Friday, May 25, 2007

fat thinking

Here's the audio from the Revolution Health conference call on Tuesday. I keep thinking back to something that Dr. Hill said, that being obese may permanently change you in ways that makes it harder to lose the weight, so preventing weight gain is easier than helping people lose.

I wonder if the change isn't mental instead of metabolic. I haven't seen the research on this topic, but I know that thinking of yourself as a fat person makes it more likely that you will behave in ways that are counterproductive to weight loss, no matter how much you want to lose. About two weeks ago, I was walking around feeling thin and marvelling about how easy the weight-loss process seemed to have become. Then I had a couple of slips, and since the weigh-in on Tuesday when I found I had gained almost 3 pounds, I have found it very difficult to stay on track. I know that my metabolism didn't change in a few days. I am sure that if someone could rig the scale so that it showed 150 (and I believed it), I'd be back in my little pink cloud again.

I was chatting with Anne the other day about childhood weight gain. Several of the bloggers on Angry Fat Girlz were put on diets or otherwise given the messsage that they were overweight kids. Then, when we look back at photos of ourselves at that time, most of us looked normal, or maybe just slightly chubby. Maybe thinking of ourselves in that way had something to do with our weight gain. How might our lives have been different if we weren't given that message that there was something wrong with us?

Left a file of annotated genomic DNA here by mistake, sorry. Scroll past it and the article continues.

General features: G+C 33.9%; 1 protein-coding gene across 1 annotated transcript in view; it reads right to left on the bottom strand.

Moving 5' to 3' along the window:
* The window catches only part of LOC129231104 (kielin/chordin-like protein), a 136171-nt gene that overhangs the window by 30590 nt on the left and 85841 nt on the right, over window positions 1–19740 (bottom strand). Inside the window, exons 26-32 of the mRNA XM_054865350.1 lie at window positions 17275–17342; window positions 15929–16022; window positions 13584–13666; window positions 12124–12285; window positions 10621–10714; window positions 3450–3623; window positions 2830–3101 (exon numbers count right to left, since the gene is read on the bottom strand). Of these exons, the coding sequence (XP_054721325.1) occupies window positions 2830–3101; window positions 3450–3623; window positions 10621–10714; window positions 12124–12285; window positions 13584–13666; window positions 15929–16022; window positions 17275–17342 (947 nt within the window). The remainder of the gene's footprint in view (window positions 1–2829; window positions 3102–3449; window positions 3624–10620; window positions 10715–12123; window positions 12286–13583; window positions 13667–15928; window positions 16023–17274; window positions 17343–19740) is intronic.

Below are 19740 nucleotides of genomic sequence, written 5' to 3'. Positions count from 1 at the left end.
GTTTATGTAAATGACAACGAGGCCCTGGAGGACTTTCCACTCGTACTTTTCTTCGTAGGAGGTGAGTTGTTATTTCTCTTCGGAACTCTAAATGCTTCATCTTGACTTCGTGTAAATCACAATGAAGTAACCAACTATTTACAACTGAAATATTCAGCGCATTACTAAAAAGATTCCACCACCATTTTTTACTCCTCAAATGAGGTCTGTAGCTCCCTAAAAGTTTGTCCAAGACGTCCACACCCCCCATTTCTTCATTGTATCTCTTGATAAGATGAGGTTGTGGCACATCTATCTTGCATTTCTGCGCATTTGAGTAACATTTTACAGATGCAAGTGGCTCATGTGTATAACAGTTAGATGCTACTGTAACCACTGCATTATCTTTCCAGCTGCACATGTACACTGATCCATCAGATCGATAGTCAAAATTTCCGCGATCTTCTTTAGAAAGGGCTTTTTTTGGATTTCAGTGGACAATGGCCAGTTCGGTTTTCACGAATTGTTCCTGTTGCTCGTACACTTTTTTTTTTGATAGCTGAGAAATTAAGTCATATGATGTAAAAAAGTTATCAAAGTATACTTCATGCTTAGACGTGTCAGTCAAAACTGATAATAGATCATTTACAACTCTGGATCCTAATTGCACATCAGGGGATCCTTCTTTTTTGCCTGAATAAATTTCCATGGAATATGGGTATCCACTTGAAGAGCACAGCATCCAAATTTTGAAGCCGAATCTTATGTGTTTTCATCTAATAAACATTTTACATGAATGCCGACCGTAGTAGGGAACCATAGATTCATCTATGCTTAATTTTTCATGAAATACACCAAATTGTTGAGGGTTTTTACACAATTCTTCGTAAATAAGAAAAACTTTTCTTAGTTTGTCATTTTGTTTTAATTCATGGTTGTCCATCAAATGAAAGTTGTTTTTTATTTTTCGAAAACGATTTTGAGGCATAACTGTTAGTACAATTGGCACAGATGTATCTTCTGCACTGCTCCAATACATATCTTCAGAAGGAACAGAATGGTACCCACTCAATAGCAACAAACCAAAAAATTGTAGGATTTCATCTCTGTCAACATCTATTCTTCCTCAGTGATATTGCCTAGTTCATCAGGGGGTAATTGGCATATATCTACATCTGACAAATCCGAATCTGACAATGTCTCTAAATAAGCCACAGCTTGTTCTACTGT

I'm not blaming the parents, exactly. Moms and dads of fat kids are often criticized and made to feel that it's their fault if their kids are heavy. There's a lot of pressure on them to "fix" whatever they think is going wrong. Parents do the best they can, and they make mistakes like we all do. Then when we leave their houses, it's our job to finish growing up on our own. We can decide for ourselves who we want to be.

So for the rest of this week, especially with a holiday weekend, I'm going to try to think thin.


  1. Me, too. I am going to think thin, too. I have lots of theories on why I gained weight. And I have read information on how being overweight changes us to where we cannot even eat the same amount as a person who has never been overweight, and so on. But right now I just want to focus on how I am losing it and keeping it off. I find that my fluctuation is even smaller now. The most I have gained back is about 5 pounds, and I have lost it back both times. I used to gain back more than that, and then keep on gaining. I am going to focus today on progress. Thanks for the inspiration.

  2. Anonymous12:39 PM

    One way I can tell when my body image changes is by my dreams. The question I would ask is, what is my body size in my dreams? When I knew I was 'fat' was when my body couldn't get through doors or tight places in my dreams. But when I lost weight I started to dream as a normal sized body again.


"Count your calories, work out when you can, and try to be good to yourself. All the rest is bulls**t." -- Jillian Michaels at BlogHer '07